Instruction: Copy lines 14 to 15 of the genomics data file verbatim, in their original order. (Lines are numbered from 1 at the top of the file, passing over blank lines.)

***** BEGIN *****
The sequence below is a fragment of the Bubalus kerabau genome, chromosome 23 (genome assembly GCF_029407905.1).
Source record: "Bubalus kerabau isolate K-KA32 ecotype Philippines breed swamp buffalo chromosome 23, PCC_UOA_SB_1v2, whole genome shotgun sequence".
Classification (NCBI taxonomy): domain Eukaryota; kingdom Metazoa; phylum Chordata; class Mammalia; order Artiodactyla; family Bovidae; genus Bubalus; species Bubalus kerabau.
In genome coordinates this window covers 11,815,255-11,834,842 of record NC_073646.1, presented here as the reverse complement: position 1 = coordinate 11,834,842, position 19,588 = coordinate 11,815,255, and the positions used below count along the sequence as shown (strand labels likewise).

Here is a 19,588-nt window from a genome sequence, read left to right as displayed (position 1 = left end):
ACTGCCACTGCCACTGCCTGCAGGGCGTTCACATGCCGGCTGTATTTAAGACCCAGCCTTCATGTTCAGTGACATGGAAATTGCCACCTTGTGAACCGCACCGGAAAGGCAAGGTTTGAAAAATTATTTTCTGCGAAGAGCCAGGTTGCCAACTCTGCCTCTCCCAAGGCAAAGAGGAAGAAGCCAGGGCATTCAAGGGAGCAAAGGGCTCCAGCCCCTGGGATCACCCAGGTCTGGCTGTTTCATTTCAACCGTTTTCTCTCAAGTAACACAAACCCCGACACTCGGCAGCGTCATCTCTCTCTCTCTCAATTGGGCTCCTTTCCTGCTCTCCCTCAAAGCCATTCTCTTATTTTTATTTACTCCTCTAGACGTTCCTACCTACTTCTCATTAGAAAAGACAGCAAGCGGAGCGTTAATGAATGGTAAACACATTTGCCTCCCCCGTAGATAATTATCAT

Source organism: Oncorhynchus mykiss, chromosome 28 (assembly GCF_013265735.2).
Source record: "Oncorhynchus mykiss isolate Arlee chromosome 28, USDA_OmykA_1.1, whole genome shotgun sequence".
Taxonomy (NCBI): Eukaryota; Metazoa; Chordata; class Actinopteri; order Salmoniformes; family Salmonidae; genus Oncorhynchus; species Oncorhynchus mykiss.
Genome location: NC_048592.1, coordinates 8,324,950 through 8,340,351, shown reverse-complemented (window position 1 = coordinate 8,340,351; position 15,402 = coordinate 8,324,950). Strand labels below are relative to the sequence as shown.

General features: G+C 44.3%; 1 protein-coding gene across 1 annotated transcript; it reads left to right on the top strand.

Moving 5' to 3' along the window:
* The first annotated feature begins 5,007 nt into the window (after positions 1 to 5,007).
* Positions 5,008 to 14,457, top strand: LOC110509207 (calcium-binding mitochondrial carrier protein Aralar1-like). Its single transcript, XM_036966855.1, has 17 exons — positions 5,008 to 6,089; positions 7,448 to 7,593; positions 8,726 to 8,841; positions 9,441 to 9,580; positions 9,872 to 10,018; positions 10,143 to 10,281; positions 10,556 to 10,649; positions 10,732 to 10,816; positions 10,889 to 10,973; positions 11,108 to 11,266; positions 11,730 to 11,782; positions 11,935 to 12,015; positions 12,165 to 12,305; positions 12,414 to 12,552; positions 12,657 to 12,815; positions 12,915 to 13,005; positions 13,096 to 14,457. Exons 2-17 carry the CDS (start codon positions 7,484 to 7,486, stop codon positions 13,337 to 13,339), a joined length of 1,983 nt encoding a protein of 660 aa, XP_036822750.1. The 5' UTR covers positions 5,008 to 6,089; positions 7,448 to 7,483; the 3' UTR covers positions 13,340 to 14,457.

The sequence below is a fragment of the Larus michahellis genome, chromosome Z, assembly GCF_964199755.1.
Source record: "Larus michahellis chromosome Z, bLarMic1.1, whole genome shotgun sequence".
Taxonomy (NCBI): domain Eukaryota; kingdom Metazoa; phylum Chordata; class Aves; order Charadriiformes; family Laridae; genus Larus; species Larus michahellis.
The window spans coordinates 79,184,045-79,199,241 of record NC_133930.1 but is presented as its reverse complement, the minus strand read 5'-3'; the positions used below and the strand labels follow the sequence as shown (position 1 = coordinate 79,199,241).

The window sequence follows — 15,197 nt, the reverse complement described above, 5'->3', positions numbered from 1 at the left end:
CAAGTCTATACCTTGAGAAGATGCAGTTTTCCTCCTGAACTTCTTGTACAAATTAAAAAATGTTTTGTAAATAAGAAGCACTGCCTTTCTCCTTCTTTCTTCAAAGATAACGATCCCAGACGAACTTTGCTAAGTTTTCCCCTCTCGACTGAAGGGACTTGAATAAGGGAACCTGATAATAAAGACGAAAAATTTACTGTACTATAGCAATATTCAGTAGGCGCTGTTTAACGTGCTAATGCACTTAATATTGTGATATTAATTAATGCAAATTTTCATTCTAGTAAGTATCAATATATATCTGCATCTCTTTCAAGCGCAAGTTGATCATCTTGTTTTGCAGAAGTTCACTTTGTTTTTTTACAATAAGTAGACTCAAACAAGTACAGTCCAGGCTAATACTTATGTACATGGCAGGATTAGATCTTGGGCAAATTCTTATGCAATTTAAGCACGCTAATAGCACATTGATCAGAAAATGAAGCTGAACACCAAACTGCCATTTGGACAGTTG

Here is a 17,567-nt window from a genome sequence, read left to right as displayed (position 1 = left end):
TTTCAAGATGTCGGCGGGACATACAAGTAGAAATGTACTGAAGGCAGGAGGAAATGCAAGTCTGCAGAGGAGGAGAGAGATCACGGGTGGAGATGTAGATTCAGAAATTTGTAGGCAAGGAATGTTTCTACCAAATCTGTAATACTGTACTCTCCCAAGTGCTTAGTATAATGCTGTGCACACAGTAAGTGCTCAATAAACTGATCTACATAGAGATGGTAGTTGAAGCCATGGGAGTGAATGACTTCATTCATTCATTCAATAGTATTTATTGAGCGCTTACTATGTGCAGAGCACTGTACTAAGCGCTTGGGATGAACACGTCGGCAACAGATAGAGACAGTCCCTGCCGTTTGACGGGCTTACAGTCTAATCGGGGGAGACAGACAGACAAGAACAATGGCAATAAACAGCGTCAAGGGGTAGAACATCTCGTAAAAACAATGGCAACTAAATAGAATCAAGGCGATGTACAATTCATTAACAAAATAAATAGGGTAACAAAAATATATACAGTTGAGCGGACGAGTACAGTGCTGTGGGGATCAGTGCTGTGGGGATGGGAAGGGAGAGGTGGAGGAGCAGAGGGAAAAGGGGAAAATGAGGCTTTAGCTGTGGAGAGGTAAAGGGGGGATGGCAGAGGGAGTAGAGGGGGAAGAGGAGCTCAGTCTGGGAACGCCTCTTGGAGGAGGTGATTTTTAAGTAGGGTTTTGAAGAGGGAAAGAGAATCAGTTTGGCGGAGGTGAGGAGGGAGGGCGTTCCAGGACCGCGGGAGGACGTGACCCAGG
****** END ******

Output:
* Positions 5,008 to 14,457, top strand: LOC110509207 (calcium-binding mitochondrial carrier protein Aralar1-like). Its single transcript, XM_036966855.1, has 17 exons — positions 5,008 to 6,089; positions 7,448 to 7,593; positions 8,726 to 8,841; positions 9,441 to 9,580; positions 9,872 to 10,018; positions 10,143 to 10,281; positions 10,556 to 10,649; positions 10,732 to 10,816; positions 10,889 to 10,973; positions 11,108 to 11,266; positions 11,730 to 11,782; positions 11,935 to 12,015; positions 12,165 to 12,305; positions 12,414 to 12,552; positions 12,657 to 12,815; positions 12,915 to 13,005; positions 13,096 to 14,457. Exons 2-17 carry the CDS (start codon positions 7,484 to 7,486, stop codon positions 13,337 to 13,339), a joined length of 1,983 nt encoding a protein of 660 aa, XP_036822750.1. The 5' UTR covers positions 5,008 to 6,089; positions 7,448 to 7,483; the 3' UTR covers positions 13,340 to 14,457.

The sequence below is a fragment of the Larus michahellis genome, chromosome Z, assembly GCF_964199755.1.